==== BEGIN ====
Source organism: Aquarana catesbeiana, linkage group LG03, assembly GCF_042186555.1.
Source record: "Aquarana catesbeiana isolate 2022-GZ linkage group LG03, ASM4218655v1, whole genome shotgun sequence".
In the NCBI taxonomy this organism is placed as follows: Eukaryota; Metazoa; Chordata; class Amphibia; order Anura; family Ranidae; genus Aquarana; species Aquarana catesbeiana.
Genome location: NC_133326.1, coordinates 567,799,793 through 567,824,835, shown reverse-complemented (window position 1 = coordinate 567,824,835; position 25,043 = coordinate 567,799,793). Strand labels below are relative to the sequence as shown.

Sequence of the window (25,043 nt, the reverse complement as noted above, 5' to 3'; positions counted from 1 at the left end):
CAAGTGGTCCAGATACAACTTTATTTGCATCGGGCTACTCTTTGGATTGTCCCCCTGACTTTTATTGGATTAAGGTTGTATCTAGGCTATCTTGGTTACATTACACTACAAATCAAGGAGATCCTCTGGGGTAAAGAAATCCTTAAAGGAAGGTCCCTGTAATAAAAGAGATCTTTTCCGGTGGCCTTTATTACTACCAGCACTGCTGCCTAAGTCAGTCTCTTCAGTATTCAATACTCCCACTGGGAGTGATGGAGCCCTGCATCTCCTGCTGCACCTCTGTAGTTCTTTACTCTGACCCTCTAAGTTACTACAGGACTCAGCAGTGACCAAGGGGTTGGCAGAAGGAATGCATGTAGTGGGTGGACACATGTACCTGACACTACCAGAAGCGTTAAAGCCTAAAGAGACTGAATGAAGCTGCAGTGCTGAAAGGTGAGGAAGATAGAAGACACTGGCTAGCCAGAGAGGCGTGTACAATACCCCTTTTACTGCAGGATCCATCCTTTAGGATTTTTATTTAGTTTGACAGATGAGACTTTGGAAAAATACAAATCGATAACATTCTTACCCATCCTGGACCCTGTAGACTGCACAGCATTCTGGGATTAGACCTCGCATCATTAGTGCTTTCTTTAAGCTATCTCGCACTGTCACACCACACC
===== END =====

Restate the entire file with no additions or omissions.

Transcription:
Source organism: Aquarana catesbeiana, linkage group LG03, assembly GCF_042186555.1.
Source record: "Aquarana catesbeiana isolate 2022-GZ linkage group LG03, ASM4218655v1, whole genome shotgun sequence".
In the NCBI taxonomy this organism is placed as follows: Eukaryota; Metazoa; Chordata; class Amphibia; order Anura; family Ranidae; genus Aquarana; species Aquarana catesbeiana.
Genome location: NC_133326.1, coordinates 567,799,793 through 567,824,835, shown reverse-complemented (window position 1 = coordinate 567,824,835; position 25,043 = coordinate 567,799,793). Strand labels below are relative to the sequence as shown.

Sequence of the window (25,043 nt, the reverse complement as noted above, 5' to 3'; positions counted from 1 at the left end):
CAAGTGGTCCAGATACAACTTTATTTGCATCGGGCTACTCTTTGGATTGTCCCCCTGACTTTTATTGGATTAAGGTTGTATCTAGGCTATCTTGGTTACATTACACTACAAATCAAGGAGATCCTCTGGGGTAAAGAAATCCTTAAAGGAAGGTCCCTGTAATAAAAGAGATCTTTTCCGGTGGCCTTTATTACTACCAGCACTGCTGCCTAAGTCAGTCTCTTCAGTATTCAATACTCCCACTGGGAGTGATGGAGCCCTGCATCTCCTGCTGCACCTCTGTAGTTCTTTACTCTGACCCTCTAAGTTACTACAGGACTCAGCAGTGACCAAGGGGTTGGCAGAAGGAATGCATGTAGTGGGTGGACACATGTACCTGACACTACCAGAAGCGTTAAAGCCTAAAGAGACTGAATGAAGCTGCAGTGCTGAAAGGTGAGGAAGATAGAAGACACTGGCTAGCCAGAGAGGCGTGTACAATACCCCTTTTACTGCAGGATCCATCCTTTAGGATTTTTATTTAGTTTGACAGATGAGACTTTGGAAAAATACAAATCGATAACATTCTTACCCATCCTGGACCCTGTAGACTGCACAGCATTCTGGGATTAGACCTCGCATCATTAGTGCTTTCTTTAAGCTATCTCGCACTGTCACACCACACC